The AS1130 offers a 12x11 LED-Matrix with 1/11 cycle rate. The required lines to drive all 132 LEDs are reduced to 12 by using the cross-plexing feature optimizing space on the PCB.

The whole LEDMatrix driving 132 LEDs can be analog dimmed from 1 to 30mA in 256 steps (8 bit). Additionally each of the 132 LEDs can be dimmed individually with 8-bit allowing 256 steps of linear dimming.

To reduce CPU usage up to 36 frames can be stored with individual time delays between frames to play small animations automatically.

The AS1130 operates from 2.7V to 5.5V and features a very low shutdown and operational current. The device offers a programmable IRQ pin. Via a register it can be set on what event (CP request, Interface timeout, Error-detection, POR, End of Frame or End of Movie) the IRO is triggered. Also hardware scroll Function is implemented in the AS1130.

The device is available in a ultrasmall 20-pin WL-CSP and an easy to solder 28-pin SSOP package.

Product page / General details here

Data sheet here

http://www.austriamicrosystems.com/eng/led-driver/AS1130

I have done this before in a commercial product:

We also did a follow on version that was larger and had 96 full color pixels vertically.

The biggest problem with not putting the control circuitry on the rotating part is the bandwidth that is then required between the rotating and fixed parts. We put the per-pixel control on the rotating board, and sent higher level (and therefore lower bandwidth) information to it from the fixed part. In both units, we used a hollow veritical shaft with a IR LED on the fixed part and a detector on the rotary part to send the information.

• If you look into slip ring commutators, you can actually get an 'infinite' number of communication lines between the stationary control and the rotating part. You sandwich comm lines with insulators. I'm not sure how many you could actually get and what speed you could operate at before capacitive coupling and such becomes a problem... but it would certainly be enough for a small LED matrix. It just increases the thickness of the spinning shaft. – NickHalden Aug 13 '11 at 3:55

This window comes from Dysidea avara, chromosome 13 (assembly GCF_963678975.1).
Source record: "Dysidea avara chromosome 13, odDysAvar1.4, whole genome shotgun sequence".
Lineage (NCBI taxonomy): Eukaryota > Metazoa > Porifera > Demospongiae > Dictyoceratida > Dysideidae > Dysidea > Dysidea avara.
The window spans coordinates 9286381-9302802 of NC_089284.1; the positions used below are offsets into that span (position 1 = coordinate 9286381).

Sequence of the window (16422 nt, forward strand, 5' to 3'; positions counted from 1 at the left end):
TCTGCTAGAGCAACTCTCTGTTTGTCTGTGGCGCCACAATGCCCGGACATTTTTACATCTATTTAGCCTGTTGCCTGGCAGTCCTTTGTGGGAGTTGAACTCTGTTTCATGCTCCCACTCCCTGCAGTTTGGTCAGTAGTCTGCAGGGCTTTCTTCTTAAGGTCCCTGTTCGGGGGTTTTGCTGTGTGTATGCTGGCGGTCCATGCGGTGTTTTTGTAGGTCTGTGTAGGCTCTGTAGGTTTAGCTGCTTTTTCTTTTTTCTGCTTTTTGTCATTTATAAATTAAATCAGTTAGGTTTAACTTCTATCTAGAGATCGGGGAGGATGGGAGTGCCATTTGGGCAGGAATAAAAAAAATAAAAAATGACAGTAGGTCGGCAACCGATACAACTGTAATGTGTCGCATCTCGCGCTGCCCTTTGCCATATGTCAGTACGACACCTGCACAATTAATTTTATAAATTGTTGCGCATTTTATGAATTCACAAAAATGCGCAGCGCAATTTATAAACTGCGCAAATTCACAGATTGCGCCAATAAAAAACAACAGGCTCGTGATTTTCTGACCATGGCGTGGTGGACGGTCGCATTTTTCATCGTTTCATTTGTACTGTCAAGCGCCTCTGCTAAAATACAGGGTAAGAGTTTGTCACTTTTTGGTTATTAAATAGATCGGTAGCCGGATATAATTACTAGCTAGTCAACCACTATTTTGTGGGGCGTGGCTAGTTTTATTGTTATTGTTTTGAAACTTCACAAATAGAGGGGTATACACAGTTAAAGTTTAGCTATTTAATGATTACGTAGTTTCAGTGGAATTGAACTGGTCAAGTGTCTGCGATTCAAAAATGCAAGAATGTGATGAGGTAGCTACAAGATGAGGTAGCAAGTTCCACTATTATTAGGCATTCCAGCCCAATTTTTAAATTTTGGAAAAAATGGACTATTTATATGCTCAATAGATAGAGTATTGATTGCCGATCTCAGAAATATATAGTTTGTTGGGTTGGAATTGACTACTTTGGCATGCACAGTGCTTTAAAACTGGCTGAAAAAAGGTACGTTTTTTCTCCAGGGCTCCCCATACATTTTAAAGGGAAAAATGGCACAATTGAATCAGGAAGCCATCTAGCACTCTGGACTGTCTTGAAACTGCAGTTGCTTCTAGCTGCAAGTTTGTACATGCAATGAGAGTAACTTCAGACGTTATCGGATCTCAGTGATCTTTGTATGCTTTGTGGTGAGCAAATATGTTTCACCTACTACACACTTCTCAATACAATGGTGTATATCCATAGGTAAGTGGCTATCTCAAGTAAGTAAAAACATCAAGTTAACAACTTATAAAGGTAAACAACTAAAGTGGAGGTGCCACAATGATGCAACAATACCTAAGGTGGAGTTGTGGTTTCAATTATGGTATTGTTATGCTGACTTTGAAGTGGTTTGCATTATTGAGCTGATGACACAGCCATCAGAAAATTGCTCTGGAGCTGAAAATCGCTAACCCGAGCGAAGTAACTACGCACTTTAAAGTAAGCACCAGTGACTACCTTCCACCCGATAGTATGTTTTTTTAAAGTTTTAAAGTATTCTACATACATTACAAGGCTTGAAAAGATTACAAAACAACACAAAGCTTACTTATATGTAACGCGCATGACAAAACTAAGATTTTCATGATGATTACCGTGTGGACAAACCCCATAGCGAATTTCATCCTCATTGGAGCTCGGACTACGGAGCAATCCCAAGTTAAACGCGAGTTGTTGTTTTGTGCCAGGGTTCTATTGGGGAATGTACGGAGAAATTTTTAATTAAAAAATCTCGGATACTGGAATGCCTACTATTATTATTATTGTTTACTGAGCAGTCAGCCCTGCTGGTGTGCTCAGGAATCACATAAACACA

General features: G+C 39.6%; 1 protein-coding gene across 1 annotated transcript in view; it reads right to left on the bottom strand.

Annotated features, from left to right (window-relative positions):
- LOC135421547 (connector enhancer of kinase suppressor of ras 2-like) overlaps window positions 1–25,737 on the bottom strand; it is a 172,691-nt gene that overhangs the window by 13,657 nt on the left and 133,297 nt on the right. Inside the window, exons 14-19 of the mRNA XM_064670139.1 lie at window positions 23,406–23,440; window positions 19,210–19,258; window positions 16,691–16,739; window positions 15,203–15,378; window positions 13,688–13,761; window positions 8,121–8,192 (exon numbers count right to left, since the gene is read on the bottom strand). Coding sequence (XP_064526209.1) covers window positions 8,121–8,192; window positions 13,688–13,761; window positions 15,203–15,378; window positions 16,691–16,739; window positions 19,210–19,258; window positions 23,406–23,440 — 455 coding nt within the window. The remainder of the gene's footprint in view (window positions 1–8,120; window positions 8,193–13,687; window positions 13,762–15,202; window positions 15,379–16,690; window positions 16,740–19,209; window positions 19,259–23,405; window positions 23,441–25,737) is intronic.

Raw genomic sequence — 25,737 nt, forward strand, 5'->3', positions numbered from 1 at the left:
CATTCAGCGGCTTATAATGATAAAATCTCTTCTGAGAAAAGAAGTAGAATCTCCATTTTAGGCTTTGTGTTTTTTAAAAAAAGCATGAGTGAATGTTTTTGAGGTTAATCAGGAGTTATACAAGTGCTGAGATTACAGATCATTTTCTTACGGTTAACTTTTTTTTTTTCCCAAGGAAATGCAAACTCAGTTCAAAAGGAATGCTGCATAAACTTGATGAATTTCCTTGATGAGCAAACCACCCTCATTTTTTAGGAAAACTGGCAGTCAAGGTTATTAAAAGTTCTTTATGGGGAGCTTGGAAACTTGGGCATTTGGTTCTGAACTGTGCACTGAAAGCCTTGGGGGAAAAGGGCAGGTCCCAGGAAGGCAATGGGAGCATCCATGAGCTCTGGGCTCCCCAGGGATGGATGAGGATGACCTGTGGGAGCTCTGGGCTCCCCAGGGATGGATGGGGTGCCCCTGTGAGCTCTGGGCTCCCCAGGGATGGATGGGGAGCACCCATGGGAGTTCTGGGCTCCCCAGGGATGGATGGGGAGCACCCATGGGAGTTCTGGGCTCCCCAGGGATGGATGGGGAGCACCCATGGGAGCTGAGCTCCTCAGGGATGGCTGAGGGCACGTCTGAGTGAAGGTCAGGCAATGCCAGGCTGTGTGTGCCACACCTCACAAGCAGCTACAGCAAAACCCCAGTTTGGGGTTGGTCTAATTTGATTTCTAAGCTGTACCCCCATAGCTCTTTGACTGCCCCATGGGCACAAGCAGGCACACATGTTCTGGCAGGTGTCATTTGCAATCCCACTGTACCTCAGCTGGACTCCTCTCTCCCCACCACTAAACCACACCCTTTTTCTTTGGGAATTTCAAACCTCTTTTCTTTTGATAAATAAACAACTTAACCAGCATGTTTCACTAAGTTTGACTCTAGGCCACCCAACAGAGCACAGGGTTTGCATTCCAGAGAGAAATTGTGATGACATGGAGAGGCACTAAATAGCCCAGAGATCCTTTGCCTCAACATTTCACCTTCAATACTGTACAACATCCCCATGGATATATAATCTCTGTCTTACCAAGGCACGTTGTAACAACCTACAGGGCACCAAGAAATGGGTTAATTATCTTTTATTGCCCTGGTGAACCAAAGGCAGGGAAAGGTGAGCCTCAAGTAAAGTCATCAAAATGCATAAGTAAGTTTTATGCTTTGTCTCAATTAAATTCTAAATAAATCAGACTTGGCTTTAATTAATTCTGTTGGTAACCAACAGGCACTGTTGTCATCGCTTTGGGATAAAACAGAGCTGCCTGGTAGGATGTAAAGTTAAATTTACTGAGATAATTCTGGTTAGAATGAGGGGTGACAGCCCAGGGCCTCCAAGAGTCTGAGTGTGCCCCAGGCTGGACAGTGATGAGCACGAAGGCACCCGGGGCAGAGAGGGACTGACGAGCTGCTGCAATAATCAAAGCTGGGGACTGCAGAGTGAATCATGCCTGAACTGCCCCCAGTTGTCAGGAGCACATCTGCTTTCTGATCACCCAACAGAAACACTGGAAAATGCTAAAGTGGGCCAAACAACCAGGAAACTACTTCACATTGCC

• @JGord: Slip rings are not good for communication lines. They scrape and bounce, so there is a lot of noise on them. Slip rings can be OK for transferring power, since it's easy to provide enough capacitance to ride out short dropouts. Slip rings in general have problems of wear and friction though. – Olin Lathrop Aug 13 '11 at 13:03
• Definitely valid concerns and again it depends on your application. But because you can get so many of them I could imagine a system with sufficient ECC in order to eliminate problems with noise. Also, depending on the speed of your communication vs. rotational speed it might not even be an issue to begin with. The wear and friction I don't think you can do anything about... I tend to not worry about longevity of my solutions since I'm still a student and everything is for proof of concept. I should probably get out of that habit – NickHalden Aug 13 '11 at 17:42
• What about using slip-rings with AC-coupled differential signals? Do they behave nicely capacitively even when dirt interferes with passing DC? I know capacitive sensing used to be used in high-quality keyboards. – supercat Oct 7 '11 at 15:15

I come for sure a little bit late in that topic but I think that you will enjoy what I have to propose.

Our 112 RGB LEDs (resolution of 224*224 pixels) is able to display whatever video file you want.

You can see the result of our work on this video.

To be able to do that we embedded a Gumstix(that is a tiny computer) on our blade: thank to that we were able to connect via wifi to the blade (yes the wifi signal is still received at 1000 rpm!) and so to send any information to the blade. Moreover this gumstix ran linux so launching any video is as easy as launching any video on your pc. The video flow is just sent to an FPGA which computes in real time, according to the angular position given by a rotary encoder, which LEDs to lighten or not.

Three of us, students from a french school, realized this project in less than three months. If you want to do the same, there much more information on our website.

• So you had a gumstix and FPGA on the blade? – Earlz Oct 4 '12 at 13:31